All of the performers gave excellent recitals but the Dresser expects any cast working under Leon Major to perform at this level. Mezzo-soprano Sarah Larsen as Sarelda, the wife of Mayor Fazzobaldi and mother of Beatrice, delivered a notable performance in the last scene of Act I when she sang about the shoes and hats she hopes to have when they move to Rome, now that she believes her husband has bought Tancredi's full support.

Erhard Rom's set was every bit as engaging as the two he created for the Wolf Trap productions of Musto-Campbell's Volpone. What the Dresser particularly liked was that the three walls required stagehands to get very physical when they were required to turn them. This visceral engagement reminded the Dresser of construction workers in Italy who always seemed to be more emotionally involved with their buildings than American construction workers.

DO ITALIANS SPEAK FRENCH?

This brings the Dresser's attention to the one aspect of The Inspector that seemed caught up in a formulaic approach and that was the libretto. While the Dresser understands the difficulty in meeting the standard set by Stephen Sondheim for rhyme, with all the attention to things Italian, Campbell gets lazy by using French phrases instead of Italian. Predominately, Tancredi is the character dropping in French (Enchanté, Madame. Vous êtes aussi belle que cette campagne.) but many other characters also have French phrases or words like Sarelda, (about whom the audience learns from the Mayor that his first lady was a street whore who would "screw for new shoes." For example in Sarelda's aria outlining how things would go if she and the Mayor moved to Rome, she not only dreams about shoes but also hats such as the cloche and breton, both being French in origin. Near the end of the opera most of the Mayor's staff bid Tancredi "au revoir." Perhaps Campbell thinks this is how to express snobbism or elitism, but the Dresser thinks that Italians would not be so likely to drop in French phrases.

Eleanor Wilner's poem "High Noon" elicits the psychological environment as well as the final showdown scene in The Inspector. Initially, the opera seems to be a black and white situation with two-dimensional characters, but unexpectedly things change to a much more complex and serious scenario. The Dresser won't give away the ending.

HIGH NOON

The soul is not so clean & white
as Kleenex; as old Faust dramatized,
it can be sold for a dram of power,

it wars within, and good
struggles with not-so-good, or vice
versa, the soul's creatures unsure

about what's natural in selection: symbiosis
vs. dog eat dog. Uncertain about who is fit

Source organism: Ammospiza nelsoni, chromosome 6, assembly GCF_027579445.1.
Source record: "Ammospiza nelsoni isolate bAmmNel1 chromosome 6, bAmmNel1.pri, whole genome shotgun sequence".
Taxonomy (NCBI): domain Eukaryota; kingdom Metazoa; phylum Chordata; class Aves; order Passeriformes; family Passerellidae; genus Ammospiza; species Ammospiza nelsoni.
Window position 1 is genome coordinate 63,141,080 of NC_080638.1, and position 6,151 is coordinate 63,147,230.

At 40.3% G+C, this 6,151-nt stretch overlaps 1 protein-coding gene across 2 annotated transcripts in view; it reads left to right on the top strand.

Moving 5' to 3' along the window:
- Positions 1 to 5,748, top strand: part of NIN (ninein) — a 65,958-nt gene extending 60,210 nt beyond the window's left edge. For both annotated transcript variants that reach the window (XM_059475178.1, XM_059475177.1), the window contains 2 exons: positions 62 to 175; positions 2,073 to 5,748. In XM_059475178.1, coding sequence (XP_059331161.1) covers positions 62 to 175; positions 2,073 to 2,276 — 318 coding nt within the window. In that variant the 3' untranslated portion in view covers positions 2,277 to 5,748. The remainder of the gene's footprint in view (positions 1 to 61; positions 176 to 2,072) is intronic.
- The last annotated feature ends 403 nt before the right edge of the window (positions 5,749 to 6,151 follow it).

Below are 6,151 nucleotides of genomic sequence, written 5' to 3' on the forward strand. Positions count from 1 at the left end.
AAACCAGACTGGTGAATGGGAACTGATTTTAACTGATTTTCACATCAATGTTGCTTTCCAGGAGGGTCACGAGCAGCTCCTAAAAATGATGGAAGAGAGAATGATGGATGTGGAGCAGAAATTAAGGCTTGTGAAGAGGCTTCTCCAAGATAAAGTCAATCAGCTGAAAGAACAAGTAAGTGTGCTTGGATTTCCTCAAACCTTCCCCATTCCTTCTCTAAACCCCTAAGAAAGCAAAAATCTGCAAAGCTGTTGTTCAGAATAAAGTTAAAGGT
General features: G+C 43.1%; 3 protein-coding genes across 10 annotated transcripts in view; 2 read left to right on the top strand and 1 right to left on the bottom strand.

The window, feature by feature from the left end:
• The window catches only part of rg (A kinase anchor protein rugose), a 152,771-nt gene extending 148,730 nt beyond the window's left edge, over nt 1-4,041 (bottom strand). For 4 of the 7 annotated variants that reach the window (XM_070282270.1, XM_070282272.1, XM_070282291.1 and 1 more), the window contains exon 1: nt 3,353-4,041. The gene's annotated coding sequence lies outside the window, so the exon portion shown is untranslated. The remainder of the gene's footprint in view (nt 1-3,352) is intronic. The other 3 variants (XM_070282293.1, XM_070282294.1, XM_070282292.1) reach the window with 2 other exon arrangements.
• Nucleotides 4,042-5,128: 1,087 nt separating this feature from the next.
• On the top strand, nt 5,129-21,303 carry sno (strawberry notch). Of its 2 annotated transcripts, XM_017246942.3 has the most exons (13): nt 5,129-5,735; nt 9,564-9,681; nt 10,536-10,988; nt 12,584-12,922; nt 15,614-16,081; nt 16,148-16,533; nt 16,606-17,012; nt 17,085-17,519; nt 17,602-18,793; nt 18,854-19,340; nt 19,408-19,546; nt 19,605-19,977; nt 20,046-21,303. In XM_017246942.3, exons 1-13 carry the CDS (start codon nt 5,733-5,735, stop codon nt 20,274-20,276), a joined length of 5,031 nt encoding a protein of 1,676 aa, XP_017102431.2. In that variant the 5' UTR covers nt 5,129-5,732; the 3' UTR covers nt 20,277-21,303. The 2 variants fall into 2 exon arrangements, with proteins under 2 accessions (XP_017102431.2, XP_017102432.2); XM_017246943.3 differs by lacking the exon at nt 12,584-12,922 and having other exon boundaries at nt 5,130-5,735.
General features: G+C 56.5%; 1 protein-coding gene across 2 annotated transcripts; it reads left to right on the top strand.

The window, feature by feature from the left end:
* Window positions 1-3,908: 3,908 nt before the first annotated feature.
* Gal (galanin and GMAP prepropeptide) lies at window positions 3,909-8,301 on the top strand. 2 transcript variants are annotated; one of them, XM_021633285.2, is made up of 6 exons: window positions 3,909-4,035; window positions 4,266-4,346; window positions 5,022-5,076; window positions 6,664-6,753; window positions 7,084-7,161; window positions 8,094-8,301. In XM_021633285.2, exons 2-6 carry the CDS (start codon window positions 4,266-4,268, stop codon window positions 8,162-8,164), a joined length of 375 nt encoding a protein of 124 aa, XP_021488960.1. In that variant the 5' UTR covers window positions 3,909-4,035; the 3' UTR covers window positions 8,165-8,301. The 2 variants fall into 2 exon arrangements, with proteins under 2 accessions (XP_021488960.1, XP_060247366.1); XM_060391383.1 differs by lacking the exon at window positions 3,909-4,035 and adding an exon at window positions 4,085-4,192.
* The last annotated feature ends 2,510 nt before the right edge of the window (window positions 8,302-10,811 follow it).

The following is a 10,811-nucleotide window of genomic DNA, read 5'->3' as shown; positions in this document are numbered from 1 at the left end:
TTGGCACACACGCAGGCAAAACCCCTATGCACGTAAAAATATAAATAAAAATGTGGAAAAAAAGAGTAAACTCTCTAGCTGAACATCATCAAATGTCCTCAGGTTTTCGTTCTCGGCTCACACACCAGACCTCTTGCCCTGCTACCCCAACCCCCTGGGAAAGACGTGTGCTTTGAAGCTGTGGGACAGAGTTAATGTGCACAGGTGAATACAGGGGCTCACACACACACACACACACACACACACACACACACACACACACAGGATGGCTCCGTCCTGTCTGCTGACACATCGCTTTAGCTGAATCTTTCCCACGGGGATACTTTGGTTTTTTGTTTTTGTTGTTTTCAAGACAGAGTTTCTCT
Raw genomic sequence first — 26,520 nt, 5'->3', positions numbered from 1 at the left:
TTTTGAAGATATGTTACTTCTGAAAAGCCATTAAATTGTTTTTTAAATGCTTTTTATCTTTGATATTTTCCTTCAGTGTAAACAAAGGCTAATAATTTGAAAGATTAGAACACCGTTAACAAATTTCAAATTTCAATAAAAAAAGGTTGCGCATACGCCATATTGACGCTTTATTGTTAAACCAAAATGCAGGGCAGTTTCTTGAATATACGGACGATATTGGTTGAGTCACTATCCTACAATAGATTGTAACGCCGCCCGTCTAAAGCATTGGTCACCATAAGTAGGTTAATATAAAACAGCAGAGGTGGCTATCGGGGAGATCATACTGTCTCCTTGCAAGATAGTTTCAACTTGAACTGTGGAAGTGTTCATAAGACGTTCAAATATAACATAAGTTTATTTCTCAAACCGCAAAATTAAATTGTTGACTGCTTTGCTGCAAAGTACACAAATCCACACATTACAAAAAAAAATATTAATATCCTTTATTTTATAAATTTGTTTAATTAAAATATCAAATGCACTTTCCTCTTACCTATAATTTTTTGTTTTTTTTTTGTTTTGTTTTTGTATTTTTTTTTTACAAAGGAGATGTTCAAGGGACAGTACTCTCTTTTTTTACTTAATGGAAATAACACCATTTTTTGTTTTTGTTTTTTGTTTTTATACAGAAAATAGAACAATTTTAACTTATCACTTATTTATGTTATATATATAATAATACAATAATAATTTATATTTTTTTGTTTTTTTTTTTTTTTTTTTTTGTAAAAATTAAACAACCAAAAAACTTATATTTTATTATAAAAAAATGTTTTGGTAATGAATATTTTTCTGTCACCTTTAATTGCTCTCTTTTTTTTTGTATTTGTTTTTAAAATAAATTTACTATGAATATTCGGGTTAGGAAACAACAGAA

for what, the soul scratches its itchy

ineffability, sits down on its missing rump
and thumps the somatic walls of its cage;
unable to shout, it calls (nevertheless)

on the gods of all tortured souls to buy
a ticket to the last frontier,
where souls are one thing or another,

where the borders are guarded by walls,
and the sun is forever at noon, no shadows
intrude, & two men are forever about

to reach for their holsters and draw.
While God, directly above, ponders
which side to be on.


by Eleanor Wilner
from Tourist in Hell


Copyright © 2010 Eleanor Wilner

Photos from the Wolf Trap Opera Company Blog

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Comments (2)

Fascinating. I wonder about the mixed French phrases.Could that allude to the cosmopolitan characters? Since Europeans are acquainted with - and use- so much more language than we do. An interesting observation though, and if it stopped the flow, worth noting. Thank you

The Dresser:

If The Inspector had any Italian phrases to counter the French, the Dresser might not have been bothered by the French phrases. She looked carefully through the libretto and saw many French words. The only attempt to supply Italian words were in the names of people or their town. If Tancredi's companion Cosimo had been a French teacher -- he in fact was a professor of violin and Tandredi was a university student, the Dresser would have better understood the insertion. However, because Tancredi and Cosimo were fleeing Rome, in reality they would not have called attention to themselves by using foreign phrases. Realize that Italy was fighting the Western world and France was not an ally.

The Dresser puts this back on the librettist who seemed to use facile rhymes. It is a lot easier to rhyme with consonant endings. For example: the Mayor's cabinet says to Tancredi & company:

We need to bid this party 'au revoir.'
Before they find out who we really are.

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This page contains a single entry from the blog posted on April 30, 2011 9:58 PM.